To be eligible a work must be composed by a Canadian citizen or in Canada by a landed immigrant under 30years of age; it may be from 6 to 20 minutes in length; and as many as three works may be submitted by a composer. 190 works by 133 composers were submitted to the 1977-8 competition; 191 by 134 composers in 1984; and 88 works were submitted to the 1990 competition. In 1977 three separate categories were introduced: electronic works; chamber works employing from 2 to 12 instruments or voices; and works for solo instrument or voice, unaccompanied or accompanied. A lyric theatre category replaced the solo category in the 1981-2 competition, but no award was made. The categories were changed in 1986 to: string ensemble of 25-35 players, electronic or chamber ensemble up to 12 performers, and percussion up to 8 players; and changed again in 1988 to: chamber music, electronic, and strings. In 1982 the Canada Council inaugurated a grand prize ($5000 in 1990) for the best work overall, to be awarded at the discretion of the jury. The finalists' compositions are broadcast on the CBC English and French networks. The 1984 broadcast concert was given in conjunction with the ISCM festival, held in Toronto.
OAC award: Gary Hayes, Pythian I
MACQ award: Pierre Trochu, Orange
BC Cultural Fund award: Patrick Carpenter, Touch-Stone I
Electronic: 1/Jean Piché, La Mer à l'Aube; 2/John Thrower, Suite from Atma
Solo: 1/Anthony Genge, Eleven Steps; 2/John Burke, Six Regions
Electronic: no awards
Choral: 1/no first awarded; 2/John Burke, Diffusa est gratia, and 2/Denis Gougeon, Berceuse
Electronic: 1/no award, 2/Bernard Gagnon, Gwendolyn Descendue, and 2/Alain Thibeault, Sonergie
Lyric theatre: no award
Electronic: 1/no award, 2/Paul Dolden, The Melting Voice Through Mazes Running
Solo: 1/Gordon Monahan, Piano Mechanics, 2/Doug Schmidt, Imaginary Visions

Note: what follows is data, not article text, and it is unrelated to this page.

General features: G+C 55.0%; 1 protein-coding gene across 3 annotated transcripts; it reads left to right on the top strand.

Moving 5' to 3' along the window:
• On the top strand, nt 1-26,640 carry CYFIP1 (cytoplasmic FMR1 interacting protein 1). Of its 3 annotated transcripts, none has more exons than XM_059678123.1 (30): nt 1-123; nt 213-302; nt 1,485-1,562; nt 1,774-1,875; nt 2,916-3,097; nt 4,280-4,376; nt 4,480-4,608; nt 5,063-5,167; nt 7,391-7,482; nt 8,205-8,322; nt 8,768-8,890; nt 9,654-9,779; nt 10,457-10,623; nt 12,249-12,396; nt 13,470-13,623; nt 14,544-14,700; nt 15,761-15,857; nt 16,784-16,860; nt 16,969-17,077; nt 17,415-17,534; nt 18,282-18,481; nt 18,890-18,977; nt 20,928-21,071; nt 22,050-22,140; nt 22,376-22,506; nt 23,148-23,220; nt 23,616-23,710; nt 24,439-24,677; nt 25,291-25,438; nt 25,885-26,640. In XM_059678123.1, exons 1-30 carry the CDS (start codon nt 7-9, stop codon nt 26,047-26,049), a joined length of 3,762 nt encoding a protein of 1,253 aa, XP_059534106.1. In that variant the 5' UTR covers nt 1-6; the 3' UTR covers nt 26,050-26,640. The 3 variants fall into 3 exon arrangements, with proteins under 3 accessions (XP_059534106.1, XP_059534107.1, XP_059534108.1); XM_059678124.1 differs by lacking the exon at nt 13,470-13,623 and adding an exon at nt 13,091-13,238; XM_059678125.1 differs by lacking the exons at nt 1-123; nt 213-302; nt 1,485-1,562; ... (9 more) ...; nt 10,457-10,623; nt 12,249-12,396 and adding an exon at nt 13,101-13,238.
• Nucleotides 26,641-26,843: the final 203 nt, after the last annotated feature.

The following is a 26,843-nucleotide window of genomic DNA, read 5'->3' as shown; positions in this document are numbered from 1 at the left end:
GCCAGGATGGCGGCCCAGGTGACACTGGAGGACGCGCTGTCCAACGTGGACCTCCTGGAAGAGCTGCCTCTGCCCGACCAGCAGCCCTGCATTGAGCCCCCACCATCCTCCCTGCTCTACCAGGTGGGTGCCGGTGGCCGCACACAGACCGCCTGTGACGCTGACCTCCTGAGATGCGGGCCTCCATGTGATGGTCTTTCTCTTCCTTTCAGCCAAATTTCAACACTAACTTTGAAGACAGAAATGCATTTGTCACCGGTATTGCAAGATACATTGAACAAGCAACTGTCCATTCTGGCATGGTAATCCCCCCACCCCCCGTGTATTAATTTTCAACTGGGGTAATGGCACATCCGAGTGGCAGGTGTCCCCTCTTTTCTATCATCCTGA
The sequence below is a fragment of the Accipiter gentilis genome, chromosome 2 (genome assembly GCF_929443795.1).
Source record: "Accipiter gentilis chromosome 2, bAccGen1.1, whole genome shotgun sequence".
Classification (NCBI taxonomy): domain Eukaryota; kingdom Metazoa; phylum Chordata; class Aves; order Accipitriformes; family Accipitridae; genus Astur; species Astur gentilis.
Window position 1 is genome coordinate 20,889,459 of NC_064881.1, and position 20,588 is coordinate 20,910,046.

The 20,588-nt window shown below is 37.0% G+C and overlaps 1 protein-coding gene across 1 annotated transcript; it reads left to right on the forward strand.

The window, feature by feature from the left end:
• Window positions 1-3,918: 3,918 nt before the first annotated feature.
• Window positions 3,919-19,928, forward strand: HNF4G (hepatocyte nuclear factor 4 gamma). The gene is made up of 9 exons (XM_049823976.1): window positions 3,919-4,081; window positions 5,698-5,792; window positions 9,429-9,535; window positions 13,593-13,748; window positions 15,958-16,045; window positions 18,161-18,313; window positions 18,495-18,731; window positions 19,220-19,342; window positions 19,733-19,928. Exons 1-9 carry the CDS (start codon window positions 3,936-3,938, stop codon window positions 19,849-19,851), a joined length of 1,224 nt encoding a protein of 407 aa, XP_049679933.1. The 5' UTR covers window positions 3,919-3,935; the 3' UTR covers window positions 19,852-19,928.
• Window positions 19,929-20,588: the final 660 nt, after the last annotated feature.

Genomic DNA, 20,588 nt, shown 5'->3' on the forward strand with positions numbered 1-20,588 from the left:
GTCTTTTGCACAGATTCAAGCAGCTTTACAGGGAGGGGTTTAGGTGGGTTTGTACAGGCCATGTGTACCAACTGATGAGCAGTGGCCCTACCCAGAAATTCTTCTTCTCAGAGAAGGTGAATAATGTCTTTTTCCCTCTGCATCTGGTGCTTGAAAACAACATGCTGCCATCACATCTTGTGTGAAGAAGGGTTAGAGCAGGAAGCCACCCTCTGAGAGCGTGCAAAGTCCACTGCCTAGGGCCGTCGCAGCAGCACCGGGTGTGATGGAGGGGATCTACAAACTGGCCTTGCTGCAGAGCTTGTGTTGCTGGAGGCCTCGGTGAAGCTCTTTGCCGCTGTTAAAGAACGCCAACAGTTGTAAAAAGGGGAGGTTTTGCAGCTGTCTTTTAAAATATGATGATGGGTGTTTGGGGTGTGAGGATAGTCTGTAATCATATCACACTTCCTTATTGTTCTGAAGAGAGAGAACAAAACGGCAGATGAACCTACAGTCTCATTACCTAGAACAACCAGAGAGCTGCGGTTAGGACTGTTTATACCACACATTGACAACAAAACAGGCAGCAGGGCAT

Chamber or electronic: 1/Mario Rodrigue, Tilt (and grand prize), 2/Howard Bashaw, Tsunami
Percussion: 1/James Harley, Encounters II, 2/Richard Désilets, Prière pour une infinité
Electronic: 1/John Oliver, El Reposo del Fuego (and grand prize), 2/Stéphane Roy, Paysages intérieurs
Strings: 1/no award 2/Robert May, Nightstreaming
Electronic: 1/Marc Tremblay, L'Argent...toujours l'argent, 2/Daniel Leduc, Ombre
String ensemble: 1/Chris Paul Harman, Iridescence (and grand prize), 2/Omar Mark Daniel, Masque of the Red Death
CBC National Radio Competition for Amateur Choirs, 1976-
CBC National Radio Competition for Amateur Choirs (CBC Canada Council Prize for Amateur Choirs 1976-8)/Concours radiophonique national des chorales d'amateurs. Biennial competition that began in 1976 with five categories, open to all amateur choirs in Canada; (conductors, however, are exempt from the amateur qualification). A regional three-member jury selects up to two choirs in each category as entrants in the national-level competition. A national three-member jury selects the finalists in each category, and these then qualify for broadcast on the English and French radio networks. In the 1990 competition, a month of broadcasts by the 43 finalists preceded the announcement of the winners on CBC's 'Choral Concert' 27 May. First-prize winners in each of the eight categories received $1500, second $1000. The number of categories had expanded from the original five to seven by 1980, and to eight in 1988. These categories have included school or children's choirs (unchanged voices), youth choirs (up to 21 years of age), and various adult choirs: equal voices, mixed voices over 29 members, mixed-voice chamber with 16-28 members, traditional and ethno-cultural choirs, and beginning in 1988, large choirs with 60 or more members. Any choir in any category also may enter the contemporary choral music category initiated in 1980. Special awards also have been made for the performance of Canadian music in any of the categories (1978, 1982, 1988, 1990); in 1980 this was limited to performance of music by Willan in honour of his centennial.
Categories and First-place Winners:
Adult Mixed Chamber
Adult Equal Voice
Contemporary Choral Music
Special Prize: Canadian Work
Author Nancy McGregor, Gilles Potvin, Claire Versailles, Patricia Wardrop